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Stutz draws on both mom and dad in his love of coaching

Logan Stutz is itching to get back out on the basketball court.

Sure, all things being equal, I suspect the head coach of the Sudbury Five would like nothing more than to be preparing practice sessions, leading his team into battle for a third season of National Basketball League of Canada play.

But he's not about to gripe if his upcoming hoop experience involves a notably younger crowd, working with boys and girls, aged eight to thirteen, in fall academy workouts that will run from September 24th through until the end of October.

The simple truth is that his passion for the sport, right across the entire spectrum of play, is something that hits very much close to home for Stutz, a native of Kansas City, Missouri.

"People might think there's a big difference, for me, but where I was brought up, my dad helped coach and train and do a lot of things at the same level that I am doing now, whether that was with professional athletes or college level or what have you," said the 32 year-old former MVP in the league in which he now coaches.

"But my mom is a pre-school teacher and I find that I have inherited great traits from both of them. Quite honestly, sometimes I enjoy just getting out with the younger kids, seeing that passion they have. If they accomplish something as small as a lay-up or a dribble, they can enjoy it so much, it means so much to them."

"I love seeing that in kids."

When it comes to dealing with the pros, those takeaways, from a coaching perspective, are altered, just a little. "There is nothing wrong with developing older guys," said Stutz. "Even if they don't express it as much as the kids, they know that we are helping them out."

In many ways, the messaging, from his end, is the same. Young and old often find motivation through similar interaction with those who are guiding them. "The thing that I reinforce with them, as a coach, is just confidence," said Stutz. "Giving them the confidence to understand they are learning, they are growing, they are developing their skills."

"We hope that this is something that we leave them with that at some time, they can expand on."

And where some might find frustration in working their way through the necessary precautions and health measures that are allowing sport to move forward, in at least some shape or form, Stutz sees it as nothing more than an expected part of the job.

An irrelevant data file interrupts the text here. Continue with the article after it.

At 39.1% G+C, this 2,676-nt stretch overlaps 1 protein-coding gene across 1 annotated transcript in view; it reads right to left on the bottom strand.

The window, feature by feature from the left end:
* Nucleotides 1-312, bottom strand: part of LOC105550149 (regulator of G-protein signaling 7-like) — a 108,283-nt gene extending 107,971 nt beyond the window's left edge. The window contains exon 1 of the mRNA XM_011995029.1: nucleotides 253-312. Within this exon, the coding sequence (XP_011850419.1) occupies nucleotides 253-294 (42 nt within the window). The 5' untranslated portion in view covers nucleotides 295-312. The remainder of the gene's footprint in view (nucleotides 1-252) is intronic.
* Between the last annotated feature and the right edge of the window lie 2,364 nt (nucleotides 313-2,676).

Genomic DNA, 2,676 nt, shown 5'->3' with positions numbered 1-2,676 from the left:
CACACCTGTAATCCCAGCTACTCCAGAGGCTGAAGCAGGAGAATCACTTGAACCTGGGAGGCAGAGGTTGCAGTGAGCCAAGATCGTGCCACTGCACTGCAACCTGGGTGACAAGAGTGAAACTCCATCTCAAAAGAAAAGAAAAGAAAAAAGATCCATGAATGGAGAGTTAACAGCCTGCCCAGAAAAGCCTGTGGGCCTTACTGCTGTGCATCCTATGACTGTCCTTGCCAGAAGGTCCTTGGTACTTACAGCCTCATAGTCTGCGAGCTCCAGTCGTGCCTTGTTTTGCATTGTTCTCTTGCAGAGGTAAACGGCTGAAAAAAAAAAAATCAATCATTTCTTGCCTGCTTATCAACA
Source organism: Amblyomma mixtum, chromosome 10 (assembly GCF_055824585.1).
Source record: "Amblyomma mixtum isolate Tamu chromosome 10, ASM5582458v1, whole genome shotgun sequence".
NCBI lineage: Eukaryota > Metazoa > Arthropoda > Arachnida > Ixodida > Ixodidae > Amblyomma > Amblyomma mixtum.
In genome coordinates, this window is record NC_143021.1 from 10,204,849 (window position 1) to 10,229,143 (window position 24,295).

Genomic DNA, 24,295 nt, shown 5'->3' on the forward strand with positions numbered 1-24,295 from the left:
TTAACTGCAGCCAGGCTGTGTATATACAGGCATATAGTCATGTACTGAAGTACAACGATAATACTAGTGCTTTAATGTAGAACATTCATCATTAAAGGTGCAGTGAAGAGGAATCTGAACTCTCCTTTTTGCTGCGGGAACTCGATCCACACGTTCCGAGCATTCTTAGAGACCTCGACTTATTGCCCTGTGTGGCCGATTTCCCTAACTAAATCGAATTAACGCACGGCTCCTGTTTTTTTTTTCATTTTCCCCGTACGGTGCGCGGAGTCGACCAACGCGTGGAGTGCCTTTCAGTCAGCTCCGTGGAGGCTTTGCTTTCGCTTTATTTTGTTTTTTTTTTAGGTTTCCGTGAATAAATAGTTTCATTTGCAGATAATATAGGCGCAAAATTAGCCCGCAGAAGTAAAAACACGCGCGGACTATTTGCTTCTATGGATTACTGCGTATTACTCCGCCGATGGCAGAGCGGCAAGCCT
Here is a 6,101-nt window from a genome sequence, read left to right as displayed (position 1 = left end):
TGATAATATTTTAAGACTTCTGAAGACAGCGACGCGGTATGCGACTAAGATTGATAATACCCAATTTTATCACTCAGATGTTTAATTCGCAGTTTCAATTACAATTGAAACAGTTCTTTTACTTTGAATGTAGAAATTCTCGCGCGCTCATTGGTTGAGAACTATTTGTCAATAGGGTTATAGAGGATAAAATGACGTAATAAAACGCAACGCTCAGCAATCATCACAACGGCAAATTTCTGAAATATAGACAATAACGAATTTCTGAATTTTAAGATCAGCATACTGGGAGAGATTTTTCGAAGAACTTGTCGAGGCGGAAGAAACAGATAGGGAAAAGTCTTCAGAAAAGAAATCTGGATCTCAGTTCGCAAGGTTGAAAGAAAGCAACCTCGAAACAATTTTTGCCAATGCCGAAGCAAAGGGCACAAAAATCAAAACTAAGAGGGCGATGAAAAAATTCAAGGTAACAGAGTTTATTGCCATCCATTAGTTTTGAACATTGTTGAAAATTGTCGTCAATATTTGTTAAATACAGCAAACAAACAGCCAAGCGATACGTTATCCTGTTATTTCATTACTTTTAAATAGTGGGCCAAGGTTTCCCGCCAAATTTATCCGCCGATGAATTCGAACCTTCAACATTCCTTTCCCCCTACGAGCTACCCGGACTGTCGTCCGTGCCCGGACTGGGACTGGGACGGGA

"I need to make sure that they are learning in a safe environment, that we are following protocols which are changing every week, every month," he said. "It is tough, because we have to adapt to whatever is going on. There will be some adaptive learning, there will be some adaptive learning when we are in training camp this year. I think we're seeing it in the NBA, we're seeing it in sports across the world."

"But as a head coach, you have to be able to adapt to any circumstance, to anything that is thrown at you."

In the end, Stutz leaves us with a message of safety and surprises. "I will never compromise the safety of these kids or my players, but I think we can still accomplish a lot of our objectives and goals that we set forward, whether it be as a kid learning a skill, or the Sudbury Five trying to win a championship."

"And I think we could have some fun surprises," added Stutz, teasing prospective registrants. "There will be some new American and Canadian faces that will be at the academy, players that people have not seen before."

All of which adds up to a little extra basketball excitement, Sudbury-style.

"Things are starting to pick up, which is why I am so excited to get back on the court and run the academy," he said. "I'm excited to get some players in here, as soon as possible, and excited to put a really good product in front of Sudbury fans, as soon as is safely possible."

Academy Training Tidbits: The weekly sessions will take at the Sudbury YMCA, on Thursday evenings, with an initial group from 5:00 until 6:00 p.m., and a second group from 6:15 until 7:15 p.m.

Participants have the option of signing up for either session, however siblings and bubble families must all sign up for the same session. The cost to register is $145 (+ HST), with registrations being accepted at - spaces are limited.

The Sudbury Five and the YMCA will be following all public health regulations, including increased sanitization, temperature checks and screenings.

Northern Ontario AAA Hockey League